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Charting the $1.7B Transfer of Military Equipment to Police Departments



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transfer of military equipment to police departments 1033 program

Charting the $1.7B Transfer of Military Equipment to Police Departments

View the full-size version of this infographic.

In the wake of countrywide protests surrounding the killing of George Floyd, questions around the militarization of police forces have taken center stage once again.

How did so many police departments across the United States end up with bomb-proof trucks and night vision goggles? Where are departments acquiring this equipment, and at what cost?

These questions and more are answered by data from the Defense Logistics Agency, which oversees the 1033 Program. The visualization above tracks the flow of military equipment to law enforcement over the past decade.

A note on the data: Much of the equipment acquired through the program is already used – and often obsolete by military standards. As well, the 1033 dataset captures shipments of equipment. Over time, items can be transferred between departments, meaning these official records may be less reflective of specific police department inventories as time goes on. For these reasons, we decided to cap our analysis to looking at the last decade (2010-2020) of transfers.

Free Military Surplus for Law Enforcement

The 1033 Program was conceived in the years following Operation Desert Storm, just as America’s violent crime rate was hitting an all-time high. During this era, America’s “war on drugs” and tough-on-crime political platforms provided the impetus for the militarization of police forces around the country.

The 1033 program has been likened to Craigslist’s “Free Stuff” section, and the comparison is apt. The mechanics of the program are relatively straightforward. Outdated military gear is transferred (at no cost) to state and local law enforcement agencies who go through the application process. The equipment is loaned to agencies, who are only responsible only for shipping and subsequent operating costs (e.g. fuel, spare parts).

Law enforcement agencies gain access to a vast array of military surplus, from office supplies and thermal underwear up to armored vehicles and multi-million dollar communications systems. Also included in the mix are medical supplies and gear to aid in search and rescue operations. Since the program’s inception, over $7.4 billion worth of property has been transferred.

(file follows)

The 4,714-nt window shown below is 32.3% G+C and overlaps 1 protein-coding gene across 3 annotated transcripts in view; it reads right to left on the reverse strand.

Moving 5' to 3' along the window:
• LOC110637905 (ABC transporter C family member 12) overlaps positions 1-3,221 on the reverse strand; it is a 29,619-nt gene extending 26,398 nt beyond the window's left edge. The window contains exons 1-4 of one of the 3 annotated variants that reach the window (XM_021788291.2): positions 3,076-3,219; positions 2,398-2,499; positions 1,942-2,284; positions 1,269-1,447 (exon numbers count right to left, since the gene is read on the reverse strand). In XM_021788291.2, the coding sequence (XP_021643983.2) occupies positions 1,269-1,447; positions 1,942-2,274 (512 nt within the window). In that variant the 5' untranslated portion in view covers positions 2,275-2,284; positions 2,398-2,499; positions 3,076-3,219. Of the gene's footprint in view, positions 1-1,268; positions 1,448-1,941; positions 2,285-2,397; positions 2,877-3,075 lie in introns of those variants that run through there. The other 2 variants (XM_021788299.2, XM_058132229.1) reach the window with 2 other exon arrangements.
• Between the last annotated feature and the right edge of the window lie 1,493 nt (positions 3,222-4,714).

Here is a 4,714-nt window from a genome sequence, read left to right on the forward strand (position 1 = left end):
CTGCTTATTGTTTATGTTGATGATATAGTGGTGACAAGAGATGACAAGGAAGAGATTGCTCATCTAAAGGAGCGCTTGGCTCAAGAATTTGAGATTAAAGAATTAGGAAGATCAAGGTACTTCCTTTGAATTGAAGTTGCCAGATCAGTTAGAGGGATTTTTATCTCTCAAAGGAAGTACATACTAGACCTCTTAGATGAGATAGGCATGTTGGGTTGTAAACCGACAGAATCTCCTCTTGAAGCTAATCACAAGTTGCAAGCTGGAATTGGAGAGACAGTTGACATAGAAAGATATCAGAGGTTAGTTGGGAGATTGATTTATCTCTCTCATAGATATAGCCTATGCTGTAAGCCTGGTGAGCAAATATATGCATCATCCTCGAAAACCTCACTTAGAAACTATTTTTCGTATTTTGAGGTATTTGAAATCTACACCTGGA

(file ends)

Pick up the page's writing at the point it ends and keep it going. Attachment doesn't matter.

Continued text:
military equipment 1033 program

One of the most popular items acquired by police departments is the Mine-Resistant Ambush Protected vehicle, or MRAP. Over the past decade, over 1,000 of these vehicles were transferred from the military to law enforcement agencies. This includes places like Monett, Missouri (population 9,000), which is on record as receiving two MRAP vehicles.

Night vision equipment is extremely popular as well. Items like goggles, scopes, and surveillance equipment – which can run thousands of dollars per unit – have been shipped to police departments around the country.

Of course, military surplus isn’t just about fancy vehicles and weaponry. The Meade County Sheriff’s Office in Kentucky is on record for ordering a single box of toilet paper just as COVID-19 was on the rise in that state.

Shipments at the State Level

Since the army is willing to part with excess equipment, cash-strapped police departments are happy to oblige. More than $1.7 billion of surplus has been transferred over to police around the country over the past decade.

The two biggest spenders, California and Texas, combined to acquire a total of $271 million in equipment, but looking at things on a per capita basis helps to show the states that were most enthusiastic about the 1033 Program in more relative terms.

StateValue of equipment (2010-2020)Value of equipment per capita
South Carolina$74,315,198$14.43
North Carolina$48,778,465$4.65
New Jersey$45,730,823$5.15
New York$33,808,332$1.74
New Mexico$20,892,590$9.96
West Virginia$14,019,400$7.82
North Dakota$11,249,990$14.76
South Dakota$6,662,921$7.53
New Hampshire$4,389,536$3.23
Rhode Island$1,768,124$1.67

Tennessee had by far the highest spending considering its population, with police departments in the state acquiring $20 worth of equipment per person. With the exception of Arizona, all the states that rank highly in that metric have per capita police spending that sits well below the U.S. average.

On the flip side, New York came in at a fraction of that amount, acquiring only $1.74 worth of equipment for every person in the state. Of course, it’s worth noting that New York had the highest police expenditure in the country (after Washington DC).

Who got the Goods?

Not surprisingly, state-level law enforcement agencies topped the list. For example, the Arizona Department of Public Safety received multiple airplanes valued at $17 million per unit. California’s highway patrol received the most expensive single item on the list – a $22 million aircraft.

For a more local perspective, here’s a look at the top 20 police departments by value of military equipment acquired:

Law Enforcement Agency (Exc. state)StateValue of Equipment Acquired
Houston Police DepartmentTX$11,682,951
Las Vegas Metro Police DepartmentNV$8,995,931